Rep. Pete Sessions (Texas) may have to juggle the ambitions of several House colleagues in Arizona as the Senate race heats up.

Rep. Jeff Flake (R-Ariz.) announced his intention to run on Monday and is expected to leave his 6th district seat. Sessions, who chairs the National Republican Congressional Committee, called Flake a "stalwart fiscal conservative."

"Jeff has been a great friend and colleague to me, and the House will miss his principled leadership," Sessions said in a statement. "I look forward to the people of Arizona's 6th congressional district sending another Republican to Congress who will continue Jeff Flake's pursuit of smaller government and individual liberty."

Flake's Phoenix-area district has been comfortable territory for the GOP, but it may not be the only open seat the party has to defend next year. Rep. Trent Franks (R), who represents the sprawling 2nd district, could also get into the race.

And complicating matters, former Rep. J.D. Hayworth (R-Ariz.) is also mulling a run for Senate. Hayworth represented the 5th district, which is now held by Republican Rep. David Schweikert.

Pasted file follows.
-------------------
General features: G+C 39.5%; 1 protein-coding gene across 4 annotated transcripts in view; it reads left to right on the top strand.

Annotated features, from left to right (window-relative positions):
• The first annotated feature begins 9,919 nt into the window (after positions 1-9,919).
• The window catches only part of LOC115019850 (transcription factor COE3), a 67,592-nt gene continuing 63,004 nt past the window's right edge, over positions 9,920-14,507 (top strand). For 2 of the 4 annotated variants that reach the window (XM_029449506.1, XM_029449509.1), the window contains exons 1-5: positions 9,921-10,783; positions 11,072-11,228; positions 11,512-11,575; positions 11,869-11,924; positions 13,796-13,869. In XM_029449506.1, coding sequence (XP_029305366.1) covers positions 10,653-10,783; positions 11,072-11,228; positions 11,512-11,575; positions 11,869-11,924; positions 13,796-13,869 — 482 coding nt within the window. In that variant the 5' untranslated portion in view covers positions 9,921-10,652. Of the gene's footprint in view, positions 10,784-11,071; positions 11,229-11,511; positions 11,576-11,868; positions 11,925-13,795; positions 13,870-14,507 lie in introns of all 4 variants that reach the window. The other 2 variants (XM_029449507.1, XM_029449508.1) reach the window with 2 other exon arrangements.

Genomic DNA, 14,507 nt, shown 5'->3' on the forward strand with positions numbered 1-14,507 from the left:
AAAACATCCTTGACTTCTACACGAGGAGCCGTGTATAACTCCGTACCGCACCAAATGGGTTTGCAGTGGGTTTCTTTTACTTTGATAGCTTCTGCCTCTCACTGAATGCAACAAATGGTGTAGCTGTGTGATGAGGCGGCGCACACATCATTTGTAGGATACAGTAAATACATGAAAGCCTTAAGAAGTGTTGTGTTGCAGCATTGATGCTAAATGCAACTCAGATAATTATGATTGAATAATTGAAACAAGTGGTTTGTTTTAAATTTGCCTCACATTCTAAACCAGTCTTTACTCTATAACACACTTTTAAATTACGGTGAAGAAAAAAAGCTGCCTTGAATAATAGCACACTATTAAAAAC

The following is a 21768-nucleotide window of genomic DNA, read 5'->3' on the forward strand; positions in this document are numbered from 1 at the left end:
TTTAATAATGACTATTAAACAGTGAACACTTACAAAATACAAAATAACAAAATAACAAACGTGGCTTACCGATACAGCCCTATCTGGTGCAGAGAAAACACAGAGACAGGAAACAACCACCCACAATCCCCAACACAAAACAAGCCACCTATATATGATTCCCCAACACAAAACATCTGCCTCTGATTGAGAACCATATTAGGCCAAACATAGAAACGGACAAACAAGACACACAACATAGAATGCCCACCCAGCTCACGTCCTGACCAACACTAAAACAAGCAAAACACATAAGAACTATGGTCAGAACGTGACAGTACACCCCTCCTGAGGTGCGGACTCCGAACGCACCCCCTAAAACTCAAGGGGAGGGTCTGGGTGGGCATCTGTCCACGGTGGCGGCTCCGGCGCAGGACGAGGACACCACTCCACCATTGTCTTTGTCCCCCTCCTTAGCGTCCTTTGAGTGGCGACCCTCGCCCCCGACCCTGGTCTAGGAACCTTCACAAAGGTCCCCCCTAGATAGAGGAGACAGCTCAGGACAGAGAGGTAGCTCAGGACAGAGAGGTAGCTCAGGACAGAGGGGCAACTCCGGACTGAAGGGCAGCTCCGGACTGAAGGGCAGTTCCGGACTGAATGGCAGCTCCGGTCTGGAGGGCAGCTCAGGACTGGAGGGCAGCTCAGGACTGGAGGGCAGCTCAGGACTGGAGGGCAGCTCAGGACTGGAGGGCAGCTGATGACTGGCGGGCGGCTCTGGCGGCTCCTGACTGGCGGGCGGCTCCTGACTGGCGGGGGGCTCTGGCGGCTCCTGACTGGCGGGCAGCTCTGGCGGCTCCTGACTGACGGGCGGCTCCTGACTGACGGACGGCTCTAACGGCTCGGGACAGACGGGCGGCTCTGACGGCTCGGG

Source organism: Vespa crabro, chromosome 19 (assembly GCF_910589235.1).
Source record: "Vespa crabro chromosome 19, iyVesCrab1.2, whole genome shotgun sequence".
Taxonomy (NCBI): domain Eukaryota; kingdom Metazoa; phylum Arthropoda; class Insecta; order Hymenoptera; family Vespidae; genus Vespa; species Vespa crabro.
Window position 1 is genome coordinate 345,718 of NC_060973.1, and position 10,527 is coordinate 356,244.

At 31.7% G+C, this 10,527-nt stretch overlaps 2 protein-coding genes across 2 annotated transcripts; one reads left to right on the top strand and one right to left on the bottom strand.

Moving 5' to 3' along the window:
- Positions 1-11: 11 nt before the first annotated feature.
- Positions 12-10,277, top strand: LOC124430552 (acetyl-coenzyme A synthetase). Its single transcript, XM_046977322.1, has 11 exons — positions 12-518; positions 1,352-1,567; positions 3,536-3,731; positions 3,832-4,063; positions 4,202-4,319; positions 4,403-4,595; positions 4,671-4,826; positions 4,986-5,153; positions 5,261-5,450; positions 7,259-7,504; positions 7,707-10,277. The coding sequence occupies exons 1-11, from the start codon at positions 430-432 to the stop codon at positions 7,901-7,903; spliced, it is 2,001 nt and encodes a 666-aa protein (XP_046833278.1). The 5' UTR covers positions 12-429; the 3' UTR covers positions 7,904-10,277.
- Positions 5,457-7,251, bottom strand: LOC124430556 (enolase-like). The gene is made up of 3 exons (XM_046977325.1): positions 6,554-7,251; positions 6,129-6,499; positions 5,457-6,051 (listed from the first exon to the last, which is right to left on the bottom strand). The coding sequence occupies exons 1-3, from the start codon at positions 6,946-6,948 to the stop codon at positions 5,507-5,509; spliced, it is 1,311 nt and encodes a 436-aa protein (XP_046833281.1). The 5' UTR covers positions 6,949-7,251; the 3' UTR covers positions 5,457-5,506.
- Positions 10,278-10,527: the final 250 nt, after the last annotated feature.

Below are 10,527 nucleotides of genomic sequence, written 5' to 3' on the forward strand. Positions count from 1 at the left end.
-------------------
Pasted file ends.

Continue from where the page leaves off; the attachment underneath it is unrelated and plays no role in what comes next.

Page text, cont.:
Sessions was once an ally of Hayworth's, even helping him financially.

Sessions donated to the Freedom in Truth Trust (FITT), which Hayworth set up in 2008 to pay down legal bills stemming from the Jack Abramoff lobbying scandal.

Hayworth came under investigation by the Department of Justice after he received campaign contributions from Abramoff and his Indian tribe clients, including in-kind use of skyboxes at sporting events. He incurred more than $170,000 in legal fees defending himself and set up a legal trust to receive donations after he left Congress. Hayworth was eventually cleared by DoJ.

Several prominent House Republicans, including Sessions, donated to the trust.

"The donation was given with the sole intent of helping a former congressional colleague with his legal defense against baseless claims," Emily Davis, a spokeswoman for Sessions, told The Hill last year. "The donation cannot and does not have any connection to political funds."

Sessions' campaign finance filing shows the $2,500 donation was made on Oct. 7, 2009 -- two days after reports surfaced that Hayworth intended to challenge Sen. John McCain (R-Ariz.) in a primary.